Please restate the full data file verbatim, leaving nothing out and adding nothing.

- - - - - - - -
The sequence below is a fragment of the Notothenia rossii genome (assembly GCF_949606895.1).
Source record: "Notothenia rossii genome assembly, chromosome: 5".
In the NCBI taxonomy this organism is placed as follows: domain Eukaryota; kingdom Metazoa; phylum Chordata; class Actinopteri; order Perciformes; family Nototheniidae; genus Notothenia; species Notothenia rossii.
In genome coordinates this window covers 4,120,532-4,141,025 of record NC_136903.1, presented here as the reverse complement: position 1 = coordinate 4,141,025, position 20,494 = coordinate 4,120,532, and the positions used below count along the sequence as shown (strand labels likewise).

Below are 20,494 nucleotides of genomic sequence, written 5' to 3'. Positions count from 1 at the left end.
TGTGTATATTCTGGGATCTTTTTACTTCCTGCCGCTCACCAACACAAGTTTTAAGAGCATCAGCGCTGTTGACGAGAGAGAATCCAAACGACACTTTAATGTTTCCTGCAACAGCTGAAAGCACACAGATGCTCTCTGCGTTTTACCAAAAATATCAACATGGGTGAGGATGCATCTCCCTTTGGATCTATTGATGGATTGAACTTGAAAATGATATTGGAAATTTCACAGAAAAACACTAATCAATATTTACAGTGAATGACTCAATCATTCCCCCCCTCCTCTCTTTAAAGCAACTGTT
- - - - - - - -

The sequence below is a fragment of the Notothenia rossii genome (assembly GCF_949606895.1).
Source record: "Notothenia rossii genome assembly, chromosome: 5".
In the NCBI taxonomy this organism is placed as follows: domain Eukaryota; kingdom Metazoa; phylum Chordata; class Actinopteri; order Perciformes; family Nototheniidae; genus Notothenia; species Notothenia rossii.
In genome coordinates this window covers 4,120,532-4,141,025 of record NC_136903.1, presented here as the reverse complement: position 1 = coordinate 4,141,025, position 20,494 = coordinate 4,120,532, and the positions used below count along the sequence as shown (strand labels likewise).

Below are 20,494 nucleotides of genomic sequence, written 5' to 3'. Positions count from 1 at the left end.
TGTGTATATTCTGGGATCTTTTTACTTCCTGCCGCTCACCAACACAAGTTTTAAGAGCATCAGCGCTGTTGACGAGAGAGAATCCAAACGACACTTTAATGTTTCCTGCAACAGCTGAAAGCACACAGATGCTCTCTGCGTTTTACCAAAAATATCAACATGGGTGAGGATGCATCTCCCTTTGGATCTATTGATGGATTGAACTTGAAAATGATATTGGAAATTTCACAGAAAAACACTAATCAATATTTACAGTGAATGACTCAATCATTCCCCCCCTCCTCTCTTTAAAGCAACTGTT